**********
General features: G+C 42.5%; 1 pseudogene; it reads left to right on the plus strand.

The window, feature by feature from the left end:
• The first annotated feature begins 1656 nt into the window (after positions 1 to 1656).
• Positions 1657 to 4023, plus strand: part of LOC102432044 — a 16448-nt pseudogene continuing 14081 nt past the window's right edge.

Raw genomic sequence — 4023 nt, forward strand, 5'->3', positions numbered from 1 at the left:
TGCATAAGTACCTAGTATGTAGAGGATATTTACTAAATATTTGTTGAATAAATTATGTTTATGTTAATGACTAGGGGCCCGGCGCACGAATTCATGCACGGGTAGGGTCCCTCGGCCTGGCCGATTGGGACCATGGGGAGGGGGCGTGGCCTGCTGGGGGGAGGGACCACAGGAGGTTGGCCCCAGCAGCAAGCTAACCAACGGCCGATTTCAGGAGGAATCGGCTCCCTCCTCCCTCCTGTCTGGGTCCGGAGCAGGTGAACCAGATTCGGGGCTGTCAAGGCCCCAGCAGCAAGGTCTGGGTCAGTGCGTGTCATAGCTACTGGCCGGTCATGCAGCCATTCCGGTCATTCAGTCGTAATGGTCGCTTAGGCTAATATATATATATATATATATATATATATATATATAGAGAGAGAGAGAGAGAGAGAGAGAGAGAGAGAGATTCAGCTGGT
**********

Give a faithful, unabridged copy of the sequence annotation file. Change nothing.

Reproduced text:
General features: G+C 42.5%; 1 pseudogene; it reads left to right on the plus strand.

The window, feature by feature from the left end:
• The first annotated feature begins 1656 nt into the window (after positions 1 to 1656).
• Positions 1657 to 4023, plus strand: part of LOC102432044 — a 16448-nt pseudogene continuing 14081 nt past the window's right edge.

Raw genomic sequence — 4023 nt, forward strand, 5'->3', positions numbered from 1 at the left:
TGCATAAGTACCTAGTATGTAGAGGATATTTACTAAATATTTGTTGAATAAATTATGTTTATGTTAATGACTAGGGGCCCGGCGCACGAATTCATGCACGGGTAGGGTCCCTCGGCCTGGCCGATTGGGACCATGGGGAGGGGGCGTGGCCTGCTGGGGGGAGGGACCACAGGAGGTTGGCCCCAGCAGCAAGCTAACCAACGGCCGATTTCAGGAGGAATCGGCTCCCTCCTCCCTCCTGTCTGGGTCCGGAGCAGGTGAACCAGATTCGGGGCTGTCAAGGCCCCAGCAGCAAGGTCTGGGTCAGTGCGTGTCATAGCTACTGGCCGGTCATGCAGCCATTCCGGTCATTCAGTCGTAATGGTCGCTTAGGCTAATATATATATATATATATATATATATATATATATAGAGAGAGAGAGAGAGAGAGAGAGAGAGAGAGAGATTCAGCTGGT